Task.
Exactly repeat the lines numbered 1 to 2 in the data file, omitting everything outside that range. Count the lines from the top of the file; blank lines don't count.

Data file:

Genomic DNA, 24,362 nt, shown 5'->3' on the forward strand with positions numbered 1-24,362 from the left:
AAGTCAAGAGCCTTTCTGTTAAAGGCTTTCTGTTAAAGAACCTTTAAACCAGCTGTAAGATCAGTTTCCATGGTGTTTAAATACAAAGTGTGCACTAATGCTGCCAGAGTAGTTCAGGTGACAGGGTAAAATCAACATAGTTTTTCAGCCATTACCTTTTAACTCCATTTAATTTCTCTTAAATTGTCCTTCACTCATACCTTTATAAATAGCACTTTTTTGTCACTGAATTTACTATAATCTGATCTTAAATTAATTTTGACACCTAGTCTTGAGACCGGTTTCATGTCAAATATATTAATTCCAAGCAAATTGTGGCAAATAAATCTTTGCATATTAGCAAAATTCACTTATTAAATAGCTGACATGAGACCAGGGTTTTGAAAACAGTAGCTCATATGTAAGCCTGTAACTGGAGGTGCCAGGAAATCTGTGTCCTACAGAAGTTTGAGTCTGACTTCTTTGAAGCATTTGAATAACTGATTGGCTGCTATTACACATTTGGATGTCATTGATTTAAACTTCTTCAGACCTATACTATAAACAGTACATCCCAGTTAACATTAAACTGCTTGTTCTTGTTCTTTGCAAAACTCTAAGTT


Genomic DNA, 24,362 nt, shown 5'->3' on the forward strand with positions numbered 1-24,362 from the left:
AAGTCAAGAGCCTTTCTGTTAAAGGCTTTCTGTTAAAGAACCTTTAAACCAGCTGTAAGATCAGTTTCCATGGTGTTTAAATACAAAGTGTGCACTAATGCTGCCAGAGTAGTTCAGGTGACAGGGTAAAATCAACATAGTTTTTCAGCCATTACCTTTTAACTCCATTTAATTTCTCTTAAATTGTCCTTCACTCATACCTTTATAAATAGCACTTTTTTGTCACTGAATTTACTATAATCTGATCTTAAATTAATTTTGACACCTAGTCTTGAGACCGGTTTCATGTCAAATATATTAATTCCAAGCAAATTGTGGCAAATAAATCTTTGCATATTAGCAAAATTCACTTATTAAATAGCTGACATGAGACCAGGGTTTTGAAAACAGTAGCTCATATGTAAGCCTGTAACTGGAGGTGCCAGGAAATCTGTGTCCTACAGAAGTTTGAGTCTGACTTCTTTGAAGCATTTGAATAACTGATTGGCTGCTATTACACATTTGGATGTCATTGATTTAAACTTCTTCAGACCTATACTATAAACAGTACATCCCAGTTAACATTAAACTGCTTGTTCTTGTTCTTTGCAAAACTCTAAGTT